Who Has Seen the Wind by W.O. Mitchell

September 28, 2010

Jim Burden is one of the great narrators in literature. As a big city attorney, he recounts the story of growing up on the plains of Nebraska with Àntonia Shimerda. Jim’s Virginia parents have died, leaving his Nebraskan grandparents the responsibility of raising a ten-year old boy. Jim arrives in Black Hawk, Nebraska on a train also carrying the Shimerdas. The beauty of this initial connection between Jim and Àntonia, four years his elder, is a beautiful part of the overall structure of Cather’s first “masterpiece.” The star, of course, is not Jim, but Àntonia who, even after losing her youthful beauty, has “that something which fires the imagination” and which can “stop one’s breath for a moment by a look or a gesture that somehow reveal[s] the meaning of common things.” Cather does not just tell us this. Throughout My Àntonia, she demonstrates this fact in brilliantly conceived vignettes. As counterweight (or alter ego) to the brilliant Àntonia, Cather gives us the equally compelling prairie of the western United States. Cather’s concluding novel in her “prairie trilogy” was, as much as anything else, “a sort of love story of the country”, as her friend Edith Lewis described it.

W.O. Mitchell brought his equally intense passion for the Canadian prairie to Who Has Seen the Wind. The novel is set several decades later, in the 1930s and, in place of Jim Burden, Mitchell provides Brian O’Connal, a precocious menace and the protagonist. However, Brian does not narrate the book from the perspective of age as does Jim. In fact, Brian does not narrate at all, but is merely the character over whose shoulder we initially, and most often, peer.

Brian at the moment was in the breakfast-room. He sat under the table at the window, imagining himself an ant deep in a dark cave. Ants, he decided, saw things tiny and grass-coloured, and his father and mother would never know about it. He hated his mother and his father and his grandmother for spending so much time with the baby, for making it a blanket tent and none for him. Not that he cared; he needed no one to play with him now that he was an ant. He was a smart ant.

Brian’s brother is deathly sick, but Brian is too young to understand or care. He demonstrates his spunk and intelligence with his wild imaginings and mischief. Of course, in the mold of Dennis and Calvin, this little menace has a heart of gold. On one of his early adventures, he goes in search of God, but finds only the pastor’s wife. She demurs to his questions, suggesting that he really needs to talk to the pastor himself. Brian, whose father is a druggist, walks back through town, stopping on the edge to watch a boy from the prairie, Young Ben, walk across the landscape.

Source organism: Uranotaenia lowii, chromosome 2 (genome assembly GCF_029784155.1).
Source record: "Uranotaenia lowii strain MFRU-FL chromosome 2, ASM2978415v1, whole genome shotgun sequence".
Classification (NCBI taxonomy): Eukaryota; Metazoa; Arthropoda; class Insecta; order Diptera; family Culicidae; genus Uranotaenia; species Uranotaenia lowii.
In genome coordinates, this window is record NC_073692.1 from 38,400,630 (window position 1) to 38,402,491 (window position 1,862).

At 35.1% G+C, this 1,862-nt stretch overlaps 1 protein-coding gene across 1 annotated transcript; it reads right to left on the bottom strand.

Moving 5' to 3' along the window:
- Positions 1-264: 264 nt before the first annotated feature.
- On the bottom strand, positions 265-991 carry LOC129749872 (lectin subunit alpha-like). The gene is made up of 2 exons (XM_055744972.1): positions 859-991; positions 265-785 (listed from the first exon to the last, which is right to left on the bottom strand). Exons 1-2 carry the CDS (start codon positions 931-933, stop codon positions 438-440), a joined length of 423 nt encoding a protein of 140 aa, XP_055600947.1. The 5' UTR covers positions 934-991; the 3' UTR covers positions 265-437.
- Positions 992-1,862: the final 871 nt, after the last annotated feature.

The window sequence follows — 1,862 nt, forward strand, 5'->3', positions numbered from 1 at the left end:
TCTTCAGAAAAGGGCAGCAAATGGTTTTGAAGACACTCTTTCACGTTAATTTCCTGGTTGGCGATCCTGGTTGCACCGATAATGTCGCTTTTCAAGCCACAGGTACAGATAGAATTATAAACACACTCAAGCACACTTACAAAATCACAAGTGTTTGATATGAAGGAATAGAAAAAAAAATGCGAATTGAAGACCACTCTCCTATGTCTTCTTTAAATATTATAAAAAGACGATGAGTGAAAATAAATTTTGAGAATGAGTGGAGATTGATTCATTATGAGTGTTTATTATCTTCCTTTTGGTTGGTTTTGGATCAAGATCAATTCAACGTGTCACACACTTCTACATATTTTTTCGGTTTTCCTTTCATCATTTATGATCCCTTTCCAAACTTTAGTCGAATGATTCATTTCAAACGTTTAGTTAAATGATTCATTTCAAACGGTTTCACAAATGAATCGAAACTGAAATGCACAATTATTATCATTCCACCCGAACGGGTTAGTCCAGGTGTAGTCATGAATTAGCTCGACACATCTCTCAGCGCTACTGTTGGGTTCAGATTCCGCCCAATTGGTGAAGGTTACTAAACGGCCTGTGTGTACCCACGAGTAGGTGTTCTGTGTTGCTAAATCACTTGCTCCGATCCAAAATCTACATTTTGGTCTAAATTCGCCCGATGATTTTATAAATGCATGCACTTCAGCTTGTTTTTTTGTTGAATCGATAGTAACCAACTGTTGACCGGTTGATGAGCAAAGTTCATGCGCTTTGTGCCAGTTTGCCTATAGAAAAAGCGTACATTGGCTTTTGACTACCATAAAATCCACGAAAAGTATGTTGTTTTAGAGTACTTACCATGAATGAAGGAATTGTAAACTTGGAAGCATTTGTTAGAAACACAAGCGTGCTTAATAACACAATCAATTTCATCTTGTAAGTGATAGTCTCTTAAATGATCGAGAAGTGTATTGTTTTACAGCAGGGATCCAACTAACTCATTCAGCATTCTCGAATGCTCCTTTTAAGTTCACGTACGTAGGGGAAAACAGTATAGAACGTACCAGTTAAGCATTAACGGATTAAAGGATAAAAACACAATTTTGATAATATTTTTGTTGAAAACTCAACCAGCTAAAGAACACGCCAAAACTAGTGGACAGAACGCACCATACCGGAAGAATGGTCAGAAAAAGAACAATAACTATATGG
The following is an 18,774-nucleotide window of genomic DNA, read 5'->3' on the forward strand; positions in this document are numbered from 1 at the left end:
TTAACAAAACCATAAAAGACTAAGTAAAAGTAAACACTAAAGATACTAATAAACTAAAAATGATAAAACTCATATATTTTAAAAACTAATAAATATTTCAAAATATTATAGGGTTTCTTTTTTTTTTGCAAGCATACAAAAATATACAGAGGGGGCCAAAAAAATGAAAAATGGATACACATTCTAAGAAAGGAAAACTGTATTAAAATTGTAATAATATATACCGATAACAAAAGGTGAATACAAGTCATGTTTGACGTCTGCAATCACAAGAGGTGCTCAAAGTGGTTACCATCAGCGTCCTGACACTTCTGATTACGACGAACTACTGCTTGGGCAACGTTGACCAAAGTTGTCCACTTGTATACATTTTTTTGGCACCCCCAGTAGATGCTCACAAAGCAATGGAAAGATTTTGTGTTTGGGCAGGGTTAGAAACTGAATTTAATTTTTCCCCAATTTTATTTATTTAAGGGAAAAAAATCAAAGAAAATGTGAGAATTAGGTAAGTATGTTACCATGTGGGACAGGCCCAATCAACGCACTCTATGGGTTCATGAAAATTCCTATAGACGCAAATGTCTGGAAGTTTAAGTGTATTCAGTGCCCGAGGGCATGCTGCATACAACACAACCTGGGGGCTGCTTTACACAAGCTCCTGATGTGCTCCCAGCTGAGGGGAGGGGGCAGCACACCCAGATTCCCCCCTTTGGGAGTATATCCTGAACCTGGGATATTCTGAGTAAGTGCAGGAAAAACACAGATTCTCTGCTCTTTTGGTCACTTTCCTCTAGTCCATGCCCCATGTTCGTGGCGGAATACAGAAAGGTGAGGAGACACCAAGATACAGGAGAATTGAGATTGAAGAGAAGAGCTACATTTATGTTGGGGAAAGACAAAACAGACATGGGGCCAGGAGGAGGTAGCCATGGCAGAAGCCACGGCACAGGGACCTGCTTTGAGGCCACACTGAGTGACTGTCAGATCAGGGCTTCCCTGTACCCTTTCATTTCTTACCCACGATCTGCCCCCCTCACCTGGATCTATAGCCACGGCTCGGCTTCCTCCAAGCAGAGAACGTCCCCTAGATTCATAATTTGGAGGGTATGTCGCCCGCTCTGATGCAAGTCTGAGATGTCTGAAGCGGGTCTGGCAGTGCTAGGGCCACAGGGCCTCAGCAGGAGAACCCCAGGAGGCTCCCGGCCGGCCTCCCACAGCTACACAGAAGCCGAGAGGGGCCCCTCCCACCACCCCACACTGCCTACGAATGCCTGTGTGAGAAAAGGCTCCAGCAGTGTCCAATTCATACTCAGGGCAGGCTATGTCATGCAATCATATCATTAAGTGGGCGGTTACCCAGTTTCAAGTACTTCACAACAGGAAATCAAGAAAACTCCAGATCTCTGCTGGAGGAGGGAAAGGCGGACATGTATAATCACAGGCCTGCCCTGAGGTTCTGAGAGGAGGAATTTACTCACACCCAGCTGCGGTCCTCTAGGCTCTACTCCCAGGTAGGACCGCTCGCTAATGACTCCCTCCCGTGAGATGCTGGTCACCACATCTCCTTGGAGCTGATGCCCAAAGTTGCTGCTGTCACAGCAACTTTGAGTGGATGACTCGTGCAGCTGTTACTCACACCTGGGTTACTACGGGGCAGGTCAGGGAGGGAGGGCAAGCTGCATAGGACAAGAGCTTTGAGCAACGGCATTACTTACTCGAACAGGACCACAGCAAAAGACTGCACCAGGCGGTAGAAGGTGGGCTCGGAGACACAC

For one moment no wind stirred. A butterfly went pelting past.

God, Brian decided, must be very fond of the boy’s prairie.

Brian does meet the pastor, Hislop, and so impresses with his questions and curiosity that, later, the Hislop’s faith is “renewed” when he recalls the conversation. In the early going, this novel veers dangerously close to sentimentalism. Hislop’s renewed faith is again challenged when his parishioners revolt. The headmaster of the town’s school, Digby, is the pastor’s best friend. Hislop confides to Digby the troubles he has with the church elders.

”I’d still fight,” said Digby.

“No,” said Hislop. “I can’t.”

He went to the window again. “Right now,” he said with his back to Digby, “I can think of only one believer in the town.”

“How about me?”

Digby got up from his chair; he went over to Hislop and put his arm over the minister’s shoulder.

“The one I have in mind,” said Hislop, “is very young.”

The two stood silently side by side looking out at the rain.

Well, perhaps, it does more than veer. However, the religious mawkishness is saved by a puppy. Brian is not merely the sole inspiration for Hislop, he is a boy with a dog. I have a weakness for “boy with dog” stories. The weakness is pathological. Write a story about a boy playing with a puppy and I will soon be simpering like a fool. Big Red, Old Yeller, Sounder, and Where the Red Fern Grows can make my heart pound and my eyes well just by recalling their covers. Recalling the content constricts my throat. It is altogether pathetic. But Brian gets a puppy and I was pleased.

I was as disappointed as he was when the fox terrier proves too rambunctious to coexist with the grandmother and is sent to the garage to sleep. As anyone who has been a boy with a dog knows, this is hard to handle. Brian wanders out into the night to sleep with the poor thing and his parents panic upon realizing he is not in bed. Of course, the first place anyone who has read the foregoing “boy with dog” books would look for a boy would be with his dog. Duh. Oddly, the search party canvasses the town before turning, at last, to the garage where the policeman finds “Brian and the dog asleep on the floor.”